The California State Lands Commission (the Commission) administers leases related to oil and gas operations located in and adjacent to the state’s waterways, beaches, and coastline. When four oil and gas platforms (“4H Platforms”) were decommissioned and removed from the Santa Barbara Channel in the mid-1990s, each left behind a mound of byproducts from drilling operations which over time became covered with sediment and shells. The Commission is in the process of determining whether Chevron, the lease holder, has met the lease obligations, which include a proposal to keep the 4H shell mounds in place in their current configuration, unless otherwise specified. To inform its decision, the Commission has produced a report summarizing impacts to public trust resources that could occur if the mounds are left in place. The Commission is partnering with Ocean Science Trust to lead a peer review process assessing the scientific merits of the report with the goal of ensuring that the decision is guided by sound science.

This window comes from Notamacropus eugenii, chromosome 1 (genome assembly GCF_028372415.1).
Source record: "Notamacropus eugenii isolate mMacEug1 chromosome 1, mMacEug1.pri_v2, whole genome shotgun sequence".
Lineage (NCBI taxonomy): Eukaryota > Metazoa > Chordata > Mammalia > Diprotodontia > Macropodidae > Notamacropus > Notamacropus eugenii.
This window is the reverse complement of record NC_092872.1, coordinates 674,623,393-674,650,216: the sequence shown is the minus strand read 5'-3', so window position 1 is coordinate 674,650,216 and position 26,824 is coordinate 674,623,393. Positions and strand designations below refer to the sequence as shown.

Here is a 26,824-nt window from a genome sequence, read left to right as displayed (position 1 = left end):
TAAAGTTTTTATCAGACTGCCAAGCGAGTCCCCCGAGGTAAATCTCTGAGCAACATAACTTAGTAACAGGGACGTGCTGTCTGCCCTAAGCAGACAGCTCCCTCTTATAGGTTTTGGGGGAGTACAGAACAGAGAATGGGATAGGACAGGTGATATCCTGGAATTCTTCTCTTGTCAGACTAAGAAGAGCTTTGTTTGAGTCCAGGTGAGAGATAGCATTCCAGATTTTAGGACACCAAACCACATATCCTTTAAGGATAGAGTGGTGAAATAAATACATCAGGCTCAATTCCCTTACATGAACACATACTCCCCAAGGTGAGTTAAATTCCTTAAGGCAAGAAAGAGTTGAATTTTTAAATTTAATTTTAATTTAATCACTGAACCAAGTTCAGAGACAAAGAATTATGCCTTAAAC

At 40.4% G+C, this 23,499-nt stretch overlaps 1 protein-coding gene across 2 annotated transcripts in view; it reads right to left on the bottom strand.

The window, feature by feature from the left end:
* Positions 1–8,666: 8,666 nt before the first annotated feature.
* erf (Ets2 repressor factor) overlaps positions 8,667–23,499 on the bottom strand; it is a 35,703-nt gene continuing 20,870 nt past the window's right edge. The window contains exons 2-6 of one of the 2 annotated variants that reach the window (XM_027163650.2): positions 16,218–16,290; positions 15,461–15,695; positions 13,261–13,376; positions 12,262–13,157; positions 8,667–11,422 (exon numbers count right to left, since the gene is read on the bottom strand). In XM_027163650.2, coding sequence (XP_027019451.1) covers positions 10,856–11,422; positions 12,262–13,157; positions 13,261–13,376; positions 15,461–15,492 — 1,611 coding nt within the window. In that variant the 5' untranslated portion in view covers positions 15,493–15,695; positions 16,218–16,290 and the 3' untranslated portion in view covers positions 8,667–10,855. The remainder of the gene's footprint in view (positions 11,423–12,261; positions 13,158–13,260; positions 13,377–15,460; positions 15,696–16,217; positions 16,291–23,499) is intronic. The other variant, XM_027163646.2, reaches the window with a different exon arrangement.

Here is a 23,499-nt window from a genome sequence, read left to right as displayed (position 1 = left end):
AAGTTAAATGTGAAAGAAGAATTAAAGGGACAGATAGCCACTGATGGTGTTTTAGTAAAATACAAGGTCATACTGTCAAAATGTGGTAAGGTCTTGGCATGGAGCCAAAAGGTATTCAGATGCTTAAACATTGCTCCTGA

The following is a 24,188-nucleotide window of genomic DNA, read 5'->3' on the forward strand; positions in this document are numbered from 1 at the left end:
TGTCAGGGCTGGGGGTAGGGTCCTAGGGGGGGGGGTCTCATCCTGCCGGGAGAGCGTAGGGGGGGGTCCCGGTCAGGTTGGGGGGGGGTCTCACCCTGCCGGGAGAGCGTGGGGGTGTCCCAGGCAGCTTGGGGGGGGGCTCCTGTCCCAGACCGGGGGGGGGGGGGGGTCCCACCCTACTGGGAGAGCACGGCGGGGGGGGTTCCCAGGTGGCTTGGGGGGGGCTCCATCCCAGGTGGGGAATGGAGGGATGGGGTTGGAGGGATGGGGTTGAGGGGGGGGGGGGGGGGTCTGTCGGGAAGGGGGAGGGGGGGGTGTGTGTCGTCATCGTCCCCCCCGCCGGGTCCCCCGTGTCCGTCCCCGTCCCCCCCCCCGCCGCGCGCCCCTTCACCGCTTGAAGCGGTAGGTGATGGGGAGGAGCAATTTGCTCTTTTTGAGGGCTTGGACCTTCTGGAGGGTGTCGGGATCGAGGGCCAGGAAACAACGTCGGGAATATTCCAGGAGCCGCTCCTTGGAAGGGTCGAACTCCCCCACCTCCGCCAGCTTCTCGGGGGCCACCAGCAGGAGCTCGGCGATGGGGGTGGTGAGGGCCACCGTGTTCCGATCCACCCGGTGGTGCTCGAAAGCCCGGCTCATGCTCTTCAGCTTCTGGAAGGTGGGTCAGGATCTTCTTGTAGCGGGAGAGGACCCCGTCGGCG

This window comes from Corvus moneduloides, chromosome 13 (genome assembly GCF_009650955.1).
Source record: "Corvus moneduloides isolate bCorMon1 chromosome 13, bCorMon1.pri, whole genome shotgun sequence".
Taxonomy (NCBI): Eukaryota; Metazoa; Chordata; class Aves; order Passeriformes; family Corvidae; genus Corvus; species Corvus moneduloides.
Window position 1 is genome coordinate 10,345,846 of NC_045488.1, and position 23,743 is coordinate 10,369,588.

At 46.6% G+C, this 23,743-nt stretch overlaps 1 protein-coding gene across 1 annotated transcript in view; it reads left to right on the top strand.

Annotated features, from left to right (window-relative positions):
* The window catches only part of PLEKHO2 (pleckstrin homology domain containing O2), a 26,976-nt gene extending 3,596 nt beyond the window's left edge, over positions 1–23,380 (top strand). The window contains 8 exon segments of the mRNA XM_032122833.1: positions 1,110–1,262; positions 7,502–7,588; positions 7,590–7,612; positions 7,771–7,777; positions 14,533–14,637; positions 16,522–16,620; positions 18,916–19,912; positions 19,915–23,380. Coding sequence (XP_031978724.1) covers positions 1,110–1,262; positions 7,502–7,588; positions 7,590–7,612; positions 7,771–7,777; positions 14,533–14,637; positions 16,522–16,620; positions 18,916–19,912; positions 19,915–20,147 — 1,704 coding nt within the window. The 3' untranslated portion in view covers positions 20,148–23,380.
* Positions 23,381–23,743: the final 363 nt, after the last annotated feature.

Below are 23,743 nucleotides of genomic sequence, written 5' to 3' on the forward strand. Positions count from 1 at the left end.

We are conducting a peer review process to ensure that seafloor mounds generated from now-decommissioned oil and gas platforms are managed responsibly.
Protecting Santa Barbara Waters through Scientific Collaboration
Leading a Rigorous Scientific Review Process
To meet the Commission’s needs, we are implementing a scientific review process that promotes objectivity, transparency, candor, efficiency and scientific rigor. A multidisciplinary four-member review committee has been assembled that represents diverse expertise in oceanography, marine toxicology, ecology and seismic activity. Reviewers will remain anonymous until completion of the review to encourage candid feedback.
The final summary report will be delivered to the Commission in early 2023 and will be publicly available on this webpage shortly after.
Read the scope and process document here.
Funding for this review is provided by the California State Lands Commission